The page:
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Build a Sunflower House
 
What You'll Need
  • A garden spot with good soil that receives at least 6 hours of sun daily
  • Seeds for tall sunflowers, such as 'Russian Mammoth.'
  • Seeds for medium-height (about 5-foot) sunflowers
  • Seeds for a colorful, flowering annual, such as zinnias
  • Seeds for morning glories
  • String or yarn

Building Your House

  1. With your young gardeners, decide on an exterior shape and dimensions for your house. You'll need at least a 4- by 6-foot house, but an 8- by 8-foot space is more generous and looks more convincing when fully grown. Allow some extra space so you can walk around the "building" to tend to the plants. When you've decided on an outline, have your child mark it on the ground with stones or string so the seeds don't get stepped on accidentally while you are waiting for them to grow.
     
  2. Plant seeds for the tall sunflowers in a row to mark the house outline, starting at the corners. Help your child plant the seeds about a foot apart. Plant the medium-height sunflowers between the tall sunflowers. Finally, plant a colorful flowering annual such as zinnias all around the outside. (Using these different heights will make the walls seem more solid.)
     
  3. To keep down weeds and make a cleaner surface for your child to play on, use a thick layer of mulch to carpet the interior of your sunflower house or cover it with flattened cardboard boxes. Furnish your house with an old blanket for a carpet, boxes for tables.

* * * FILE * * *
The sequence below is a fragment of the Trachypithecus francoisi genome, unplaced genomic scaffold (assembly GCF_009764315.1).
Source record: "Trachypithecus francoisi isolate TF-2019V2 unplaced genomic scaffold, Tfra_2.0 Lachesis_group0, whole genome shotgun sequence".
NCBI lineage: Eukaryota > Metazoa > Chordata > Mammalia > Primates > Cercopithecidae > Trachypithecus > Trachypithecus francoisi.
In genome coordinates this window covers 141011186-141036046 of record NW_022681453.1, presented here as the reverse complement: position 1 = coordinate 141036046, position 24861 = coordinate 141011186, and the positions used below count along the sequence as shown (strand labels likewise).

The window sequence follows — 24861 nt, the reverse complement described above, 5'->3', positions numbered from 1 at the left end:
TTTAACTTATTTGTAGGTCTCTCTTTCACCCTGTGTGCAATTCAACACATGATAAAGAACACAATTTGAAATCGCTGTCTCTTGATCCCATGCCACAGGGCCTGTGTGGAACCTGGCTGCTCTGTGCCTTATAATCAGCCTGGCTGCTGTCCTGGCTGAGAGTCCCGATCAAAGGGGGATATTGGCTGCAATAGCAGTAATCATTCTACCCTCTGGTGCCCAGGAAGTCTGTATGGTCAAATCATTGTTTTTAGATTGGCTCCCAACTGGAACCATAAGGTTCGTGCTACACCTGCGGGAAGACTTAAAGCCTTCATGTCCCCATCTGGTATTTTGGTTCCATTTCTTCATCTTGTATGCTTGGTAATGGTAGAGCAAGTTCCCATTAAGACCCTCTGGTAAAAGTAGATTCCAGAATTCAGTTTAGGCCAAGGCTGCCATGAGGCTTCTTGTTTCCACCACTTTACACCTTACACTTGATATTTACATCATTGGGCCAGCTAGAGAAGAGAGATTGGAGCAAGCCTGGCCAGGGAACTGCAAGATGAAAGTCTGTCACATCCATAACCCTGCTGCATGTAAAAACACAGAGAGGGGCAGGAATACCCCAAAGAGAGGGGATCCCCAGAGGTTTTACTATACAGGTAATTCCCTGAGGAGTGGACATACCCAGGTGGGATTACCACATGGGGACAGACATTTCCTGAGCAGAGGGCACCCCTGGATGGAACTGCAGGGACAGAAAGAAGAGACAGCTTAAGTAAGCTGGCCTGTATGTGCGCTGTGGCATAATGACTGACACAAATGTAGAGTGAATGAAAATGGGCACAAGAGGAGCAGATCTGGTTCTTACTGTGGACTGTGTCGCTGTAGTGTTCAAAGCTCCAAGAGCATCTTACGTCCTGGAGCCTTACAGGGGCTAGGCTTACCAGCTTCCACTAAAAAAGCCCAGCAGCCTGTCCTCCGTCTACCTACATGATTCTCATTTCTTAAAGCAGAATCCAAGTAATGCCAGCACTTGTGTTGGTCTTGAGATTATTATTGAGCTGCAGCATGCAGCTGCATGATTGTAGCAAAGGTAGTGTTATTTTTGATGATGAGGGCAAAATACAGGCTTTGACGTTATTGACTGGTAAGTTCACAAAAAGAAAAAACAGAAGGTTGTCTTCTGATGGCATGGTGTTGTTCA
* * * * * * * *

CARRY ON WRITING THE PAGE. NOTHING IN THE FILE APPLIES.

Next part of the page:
Raising the Roof
Plant morning glories to climb up the sunflowers and with luck, make a roof for your house.

  1. Soak morning glory seeds in water overnight to hasten germination. Plant as directed.
     
  2. Help your child train the vines to climb the tallest sunflowers by directing the early growth toward the sunflower stems. Your child may be fascinated to see that they only twine in one direction! Once the vines have found the stem, they will twine their own way up.
     
  3. When your sunflowers are about four feet tall, weave a network of string or yarn across the open top from sunflower to sunflower to  help train the morning glory vines to grow a "roof." The sunflowers will raise the roof as they grow.

Learning Opportunities

Use your sunflower house to teach about Heliotropism, the way a plant responds sunlight. Most sunflowers, while they are still growing “turn” their heads to stay exposed to the sun during the day.

When your sunflowers first begin to bloom, note the time of day, where the sun is located in the sky and which way the sunflower is “looking.” Help your child keep a journal of times and positions of the sunflower and the location of the sun.  Where does the sunflower "look" early in the morning?  Where does it "look" at sunset?  Does the sunflower stop "turning" when it stops growing? What happens at night?
 

Source: National Gardening Association